Northern Ireland man John Clarke may not be well known to the general public, but his impact on the world of potatoes is such that his work is to be celebrated in Ulster Bank’s new banknote designs.

Born in north coast village Ballintoy in 1889, Clarke went on to become a world-recognised expert in the science of potato breeding, producing dozens of varieties, some of which are still widely grown.

Even the Maris Piper, the most popular of potatoes today, owes much to Clarke, as it was a grandson of one of his varieties.

Clarke, who died in 1980, was respected by contemporaries and specialists alike, with experts from Cambridge University visiting him on the north coast to learn from his work.

He also won many awards, including the Lord Derby Gold Medal in 1948, the John Snell Medal from the National Institute of Agriculture Botany, Cambridge, in the 1950s, and the Belfast Telegraph Cup for outstanding achievements in agriculture.

His first potato, the Ulster Monarch, was certified by the Ministry for Agriculture in 1936. Over the next 51 years, he had 33 varieties certified - of which the first 30 had the prefix ‘Ulster’.

It is the ground-breaking Ulster Glade which features in Ulster Bank’s new £10 note, alongside the Irish hare, the Cryptic Wood white butterfly, the Guelder-Rose, and Clydesdale horses.

Potato expert Paul Watt said: “The Ulster Glade was the first commercial potato variety in the world to have a resistance to a particular kind of pest in the soil.

"Clarke was the potato equivalent of Harry Ferguson due to his impact and what he brought to Northern Ireland in terms of potato varieties.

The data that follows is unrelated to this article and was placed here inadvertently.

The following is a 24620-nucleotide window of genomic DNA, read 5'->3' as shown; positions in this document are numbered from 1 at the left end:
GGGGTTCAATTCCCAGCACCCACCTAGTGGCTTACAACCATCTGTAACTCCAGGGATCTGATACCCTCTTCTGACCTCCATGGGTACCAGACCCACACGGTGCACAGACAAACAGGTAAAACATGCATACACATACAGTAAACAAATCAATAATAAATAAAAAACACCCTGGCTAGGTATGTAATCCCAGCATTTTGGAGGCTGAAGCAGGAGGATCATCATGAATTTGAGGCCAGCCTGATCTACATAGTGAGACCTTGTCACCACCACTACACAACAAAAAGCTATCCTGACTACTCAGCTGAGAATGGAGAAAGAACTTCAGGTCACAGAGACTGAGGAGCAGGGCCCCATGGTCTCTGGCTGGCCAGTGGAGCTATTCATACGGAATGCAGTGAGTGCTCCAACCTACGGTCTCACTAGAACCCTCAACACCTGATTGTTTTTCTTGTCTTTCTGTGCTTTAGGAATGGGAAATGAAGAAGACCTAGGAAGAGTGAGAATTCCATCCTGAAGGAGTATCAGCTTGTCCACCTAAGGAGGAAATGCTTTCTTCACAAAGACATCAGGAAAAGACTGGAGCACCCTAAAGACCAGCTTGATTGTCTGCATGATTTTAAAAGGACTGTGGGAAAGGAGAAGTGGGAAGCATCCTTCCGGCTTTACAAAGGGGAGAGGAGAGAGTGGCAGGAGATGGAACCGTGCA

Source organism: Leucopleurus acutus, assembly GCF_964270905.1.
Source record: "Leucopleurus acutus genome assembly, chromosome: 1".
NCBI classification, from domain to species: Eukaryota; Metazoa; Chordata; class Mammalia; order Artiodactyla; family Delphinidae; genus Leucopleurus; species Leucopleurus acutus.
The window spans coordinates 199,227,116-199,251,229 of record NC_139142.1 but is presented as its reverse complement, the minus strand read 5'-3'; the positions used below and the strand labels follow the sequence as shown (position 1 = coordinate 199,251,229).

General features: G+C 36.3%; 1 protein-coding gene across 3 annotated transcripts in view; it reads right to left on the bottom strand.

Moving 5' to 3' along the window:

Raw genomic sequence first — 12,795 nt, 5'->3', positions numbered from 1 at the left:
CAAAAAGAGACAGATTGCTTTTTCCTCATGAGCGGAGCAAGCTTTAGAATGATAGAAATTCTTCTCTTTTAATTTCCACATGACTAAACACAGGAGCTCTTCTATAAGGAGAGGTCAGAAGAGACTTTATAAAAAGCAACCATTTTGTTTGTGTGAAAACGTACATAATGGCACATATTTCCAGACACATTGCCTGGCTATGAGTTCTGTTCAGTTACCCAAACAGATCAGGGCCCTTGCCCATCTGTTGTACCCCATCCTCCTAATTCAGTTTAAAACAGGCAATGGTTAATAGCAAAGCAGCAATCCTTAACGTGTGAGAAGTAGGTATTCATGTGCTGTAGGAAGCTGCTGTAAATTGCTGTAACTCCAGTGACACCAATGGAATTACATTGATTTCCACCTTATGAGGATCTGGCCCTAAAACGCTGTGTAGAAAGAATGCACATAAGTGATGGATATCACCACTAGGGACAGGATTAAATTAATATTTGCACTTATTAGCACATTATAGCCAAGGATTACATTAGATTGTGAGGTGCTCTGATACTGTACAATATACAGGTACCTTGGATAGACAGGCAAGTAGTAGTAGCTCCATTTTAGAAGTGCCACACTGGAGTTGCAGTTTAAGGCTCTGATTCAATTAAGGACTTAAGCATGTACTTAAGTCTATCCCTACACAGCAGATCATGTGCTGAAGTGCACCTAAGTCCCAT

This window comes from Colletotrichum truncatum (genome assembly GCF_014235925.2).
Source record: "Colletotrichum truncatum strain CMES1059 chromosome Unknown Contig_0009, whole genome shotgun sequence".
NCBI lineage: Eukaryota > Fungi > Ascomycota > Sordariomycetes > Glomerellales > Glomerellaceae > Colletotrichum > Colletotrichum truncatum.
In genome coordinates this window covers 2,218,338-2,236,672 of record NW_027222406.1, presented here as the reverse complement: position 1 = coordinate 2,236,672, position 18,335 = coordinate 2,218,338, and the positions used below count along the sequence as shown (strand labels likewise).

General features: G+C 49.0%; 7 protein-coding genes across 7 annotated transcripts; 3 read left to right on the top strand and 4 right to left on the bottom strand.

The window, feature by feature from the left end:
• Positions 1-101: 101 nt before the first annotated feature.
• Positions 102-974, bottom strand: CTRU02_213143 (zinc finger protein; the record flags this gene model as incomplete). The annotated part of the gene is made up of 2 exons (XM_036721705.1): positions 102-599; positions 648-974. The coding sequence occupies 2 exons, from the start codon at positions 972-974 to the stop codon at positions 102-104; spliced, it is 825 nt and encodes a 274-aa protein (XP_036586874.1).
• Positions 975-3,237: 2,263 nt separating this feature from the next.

His legacy lives on as 20-30% of potato varieties in western Europe will have genes from John Clarke’s potatoes in their background.

The new banknotes, which will come into circulation in early 2019, showcase some of Northern Ireland’s most prevalent flora, as well as key loughs in a clear window at the top, with Strangford Lough featuring on the £5 note and Lower Lough Erne featuring on the £10 note.

The first mainline vertical bank notes in the UK and Ireland, they were designed through a collaboration between the bank, a team of local creatives, graphic designers O Street, the printer De La Rue, and people from Northern Ireland.

The new £5 note focuses on Northern Ireland as a place that people pass through and visit, highlighting the importance of the sea and migration.

While the new £10 note focuses on Northern Ireland as a place of growth, both in terms of agriculture and heritage.